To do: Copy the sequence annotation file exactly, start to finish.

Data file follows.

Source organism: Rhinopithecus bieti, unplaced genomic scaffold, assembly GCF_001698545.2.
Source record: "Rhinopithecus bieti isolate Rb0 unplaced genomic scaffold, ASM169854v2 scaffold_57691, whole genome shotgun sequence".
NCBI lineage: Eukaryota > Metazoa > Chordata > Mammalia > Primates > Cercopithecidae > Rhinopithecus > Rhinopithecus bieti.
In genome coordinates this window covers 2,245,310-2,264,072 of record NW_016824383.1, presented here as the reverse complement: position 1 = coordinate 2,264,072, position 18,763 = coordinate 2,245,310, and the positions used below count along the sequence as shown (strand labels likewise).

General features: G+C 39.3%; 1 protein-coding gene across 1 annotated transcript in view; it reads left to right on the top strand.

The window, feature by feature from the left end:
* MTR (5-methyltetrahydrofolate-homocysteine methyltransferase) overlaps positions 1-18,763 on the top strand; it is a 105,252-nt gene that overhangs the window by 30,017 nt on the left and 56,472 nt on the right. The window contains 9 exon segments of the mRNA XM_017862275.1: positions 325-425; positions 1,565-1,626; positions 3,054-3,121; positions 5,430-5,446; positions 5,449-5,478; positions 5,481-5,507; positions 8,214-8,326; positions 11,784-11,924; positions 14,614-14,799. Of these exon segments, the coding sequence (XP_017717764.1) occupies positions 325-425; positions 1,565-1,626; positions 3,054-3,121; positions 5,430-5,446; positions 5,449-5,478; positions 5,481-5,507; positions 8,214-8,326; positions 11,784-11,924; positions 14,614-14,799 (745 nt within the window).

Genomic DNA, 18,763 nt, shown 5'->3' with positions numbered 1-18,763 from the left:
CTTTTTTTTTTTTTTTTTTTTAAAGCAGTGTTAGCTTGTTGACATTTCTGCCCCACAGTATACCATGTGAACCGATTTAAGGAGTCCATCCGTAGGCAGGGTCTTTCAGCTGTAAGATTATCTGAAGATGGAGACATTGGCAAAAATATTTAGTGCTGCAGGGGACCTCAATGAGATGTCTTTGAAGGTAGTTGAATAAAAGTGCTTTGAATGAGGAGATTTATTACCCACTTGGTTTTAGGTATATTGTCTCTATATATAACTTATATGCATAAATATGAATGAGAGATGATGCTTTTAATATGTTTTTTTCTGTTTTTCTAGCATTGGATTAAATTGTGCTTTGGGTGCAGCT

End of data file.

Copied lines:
Source organism: Rhinopithecus bieti, unplaced genomic scaffold, assembly GCF_001698545.2.
Source record: "Rhinopithecus bieti isolate Rb0 unplaced genomic scaffold, ASM169854v2 scaffold_57691, whole genome shotgun sequence".
NCBI lineage: Eukaryota > Metazoa > Chordata > Mammalia > Primates > Cercopithecidae > Rhinopithecus > Rhinopithecus bieti.
In genome coordinates this window covers 2,245,310-2,264,072 of record NW_016824383.1, presented here as the reverse complement: position 1 = coordinate 2,264,072, position 18,763 = coordinate 2,245,310, and the positions used below count along the sequence as shown (strand labels likewise).

General features: G+C 39.3%; 1 protein-coding gene across 1 annotated transcript in view; it reads left to right on the top strand.

The window, feature by feature from the left end:
* MTR (5-methyltetrahydrofolate-homocysteine methyltransferase) overlaps positions 1-18,763 on the top strand; it is a 105,252-nt gene that overhangs the window by 30,017 nt on the left and 56,472 nt on the right. The window contains 9 exon segments of the mRNA XM_017862275.1: positions 325-425; positions 1,565-1,626; positions 3,054-3,121; positions 5,430-5,446; positions 5,449-5,478; positions 5,481-5,507; positions 8,214-8,326; positions 11,784-11,924; positions 14,614-14,799. Of these exon segments, the coding sequence (XP_017717764.1) occupies positions 325-425; positions 1,565-1,626; positions 3,054-3,121; positions 5,430-5,446; positions 5,449-5,478; positions 5,481-5,507; positions 8,214-8,326; positions 11,784-11,924; positions 14,614-14,799 (745 nt within the window).

Genomic DNA, 18,763 nt, shown 5'->3' with positions numbered 1-18,763 from the left:
CTTTTTTTTTTTTTTTTTTTTAAAGCAGTGTTAGCTTGTTGACATTTCTGCCCCACAGTATACCATGTGAACCGATTTAAGGAGTCCATCCGTAGGCAGGGTCTTTCAGCTGTAAGATTATCTGAAGATGGAGACATTGGCAAAAATATTTAGTGCTGCAGGGGACCTCAATGAGATGTCTTTGAAGGTAGTTGAATAAAAGTGCTTTGAATGAGGAGATTTATTACCCACTTGGTTTTAGGTATATTGTCTCTATATATAACTTATATGCATAAATATGAATGAGAGATGATGCTTTTAATATGTTTTTTTCTGTTTTTCTAGCATTGGATTAAATTGTGCTTTGGGTGCAGCT